Dr. Kristina Penniston:

There are some on the horizon sort of things. There are some medications, which are known to reduce urinary calcium excretion. Bisphosphonates, a nice paper was written about this recently in the Clinical Journal of American Society of Nephrology. There's also some ideas about maybe bedtime dosages of thiazides to help reduce urine calcium might be better than morning dosages. And then as Dr. Scotland noticed, potassium citrate could be used as a calcium... As a way to lower urine calcium. I'm going to move on quickly to some other things. I want to talk about oxalate for a minute. This is something that is common. Relatively common. Although I would say probably only 20 to 30% of patients who form calcium oxalate stones actually have hyperoxaluria. So I always want to look for hyperoxaluria before I really kind of focus on oxalate because it may not be the main thing.

Dr. Kristina Penniston:

But we certainly know that a low calcium intake, or a calcium intake that is insufficient to counterbalance the oxalate in their diet, that's a cause. We know that excessive vitamin C is a cause as Dr. Scotland said. We know that an insufficient prebiotic intake can actually also increase oxalate stone risk because then you don't have enough bacteria in your gut because you haven't given them sustenance to degrade oxalate. And this is something where there's a growing body of literature around this. So just a thing about oxalate. I like, as I said before, to try not to limit foods but to add foods. So if a person does have a high oxalate diet, it's not necessarily an unhealthy diet. We know from studies we've done and from others, that you can simply increase the calcium intake, timing it with meals for example. And in this case we pushed everybody from having high urine oxalate, everybody moved towards the left. Some people even achieved normal urinary oxalate excretions.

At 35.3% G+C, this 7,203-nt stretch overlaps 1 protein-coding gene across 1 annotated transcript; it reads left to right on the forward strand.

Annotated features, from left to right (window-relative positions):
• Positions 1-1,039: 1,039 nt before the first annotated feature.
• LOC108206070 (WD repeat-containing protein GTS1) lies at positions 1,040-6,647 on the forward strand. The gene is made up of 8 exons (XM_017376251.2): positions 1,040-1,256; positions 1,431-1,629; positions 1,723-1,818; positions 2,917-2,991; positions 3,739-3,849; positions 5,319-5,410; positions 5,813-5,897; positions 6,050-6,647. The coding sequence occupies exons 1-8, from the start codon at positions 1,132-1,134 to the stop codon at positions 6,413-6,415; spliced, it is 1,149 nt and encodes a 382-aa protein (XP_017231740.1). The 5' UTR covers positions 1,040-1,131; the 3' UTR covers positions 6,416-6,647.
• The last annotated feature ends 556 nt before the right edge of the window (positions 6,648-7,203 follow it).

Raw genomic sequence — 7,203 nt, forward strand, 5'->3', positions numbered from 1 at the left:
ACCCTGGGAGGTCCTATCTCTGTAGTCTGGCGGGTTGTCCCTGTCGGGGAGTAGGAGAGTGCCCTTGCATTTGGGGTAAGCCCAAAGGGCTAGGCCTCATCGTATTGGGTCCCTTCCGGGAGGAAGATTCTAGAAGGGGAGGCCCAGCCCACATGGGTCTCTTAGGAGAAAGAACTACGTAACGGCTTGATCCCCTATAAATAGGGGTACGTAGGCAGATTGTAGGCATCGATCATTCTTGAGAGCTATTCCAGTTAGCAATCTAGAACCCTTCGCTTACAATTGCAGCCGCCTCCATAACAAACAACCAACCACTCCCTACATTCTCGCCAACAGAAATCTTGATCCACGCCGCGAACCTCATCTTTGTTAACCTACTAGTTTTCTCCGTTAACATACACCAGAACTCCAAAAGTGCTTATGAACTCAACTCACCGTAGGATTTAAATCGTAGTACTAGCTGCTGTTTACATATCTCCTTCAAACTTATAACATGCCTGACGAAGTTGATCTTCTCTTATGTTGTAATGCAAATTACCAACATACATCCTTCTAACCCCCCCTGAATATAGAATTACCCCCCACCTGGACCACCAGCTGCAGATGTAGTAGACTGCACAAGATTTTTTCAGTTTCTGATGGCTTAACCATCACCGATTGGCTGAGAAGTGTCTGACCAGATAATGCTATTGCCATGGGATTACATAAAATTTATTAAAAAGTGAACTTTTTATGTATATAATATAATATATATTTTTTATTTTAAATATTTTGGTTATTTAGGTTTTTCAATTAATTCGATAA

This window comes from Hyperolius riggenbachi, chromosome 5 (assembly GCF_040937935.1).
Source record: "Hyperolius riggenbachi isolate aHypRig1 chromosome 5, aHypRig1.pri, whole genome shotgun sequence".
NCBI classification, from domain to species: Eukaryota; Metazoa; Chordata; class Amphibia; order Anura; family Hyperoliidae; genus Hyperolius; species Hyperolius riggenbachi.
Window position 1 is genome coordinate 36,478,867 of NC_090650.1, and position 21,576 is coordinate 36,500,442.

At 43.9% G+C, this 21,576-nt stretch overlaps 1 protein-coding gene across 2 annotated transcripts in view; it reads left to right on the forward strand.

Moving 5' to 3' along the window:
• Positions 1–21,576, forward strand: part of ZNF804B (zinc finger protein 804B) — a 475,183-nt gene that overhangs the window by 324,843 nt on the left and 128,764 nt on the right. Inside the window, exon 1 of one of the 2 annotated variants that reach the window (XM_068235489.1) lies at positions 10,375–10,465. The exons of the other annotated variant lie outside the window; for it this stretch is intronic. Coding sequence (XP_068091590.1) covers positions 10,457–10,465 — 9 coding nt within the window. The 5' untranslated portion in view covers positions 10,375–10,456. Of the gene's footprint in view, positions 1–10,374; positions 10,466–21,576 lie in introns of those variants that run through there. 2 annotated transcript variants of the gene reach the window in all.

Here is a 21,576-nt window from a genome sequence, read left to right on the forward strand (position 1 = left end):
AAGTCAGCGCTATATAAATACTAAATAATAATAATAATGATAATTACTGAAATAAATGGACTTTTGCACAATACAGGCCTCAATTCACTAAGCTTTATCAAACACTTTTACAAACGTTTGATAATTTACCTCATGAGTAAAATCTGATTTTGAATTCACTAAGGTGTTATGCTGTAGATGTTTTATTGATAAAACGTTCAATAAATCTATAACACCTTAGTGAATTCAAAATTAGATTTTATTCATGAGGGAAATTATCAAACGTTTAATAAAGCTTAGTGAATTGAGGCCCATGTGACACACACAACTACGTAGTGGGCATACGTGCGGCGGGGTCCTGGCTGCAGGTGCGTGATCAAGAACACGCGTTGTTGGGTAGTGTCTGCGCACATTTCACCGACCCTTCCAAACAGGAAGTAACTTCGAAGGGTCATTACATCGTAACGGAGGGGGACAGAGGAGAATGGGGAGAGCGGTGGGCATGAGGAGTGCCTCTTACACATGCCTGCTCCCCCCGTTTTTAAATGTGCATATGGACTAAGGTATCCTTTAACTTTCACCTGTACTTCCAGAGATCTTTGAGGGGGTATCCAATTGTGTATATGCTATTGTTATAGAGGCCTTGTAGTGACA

Dr. Kristina Penniston:

And this was just with diet changes alone or combination of supplements and diet. Why might we not want to go right towards a low oxalate diet? Well there was one study that showed that it does also lower urinary inhibitors of calcium oxalate stones. So I think we need to be careful. And when we look at lists of foods that are high in oxalate, as you see here, these are also foods high in magnesium and fiber and alkali potential. So again, I want to be judicious when I limit these foods. And if I can correct hyperoxaluria by balancing or increasing calcium intake, that's what I'll do. That's simply what this slide shows. I want to move to a close because I know that we want to leave time for discussion. On the horizon for hyperoxaluria there's some really great options that I think might be emerging. Medications. RNA inhibitors, RNA interference agents, enzymes that degrade oxalate in the gut. So these are very interesting studies in a growing body of literature.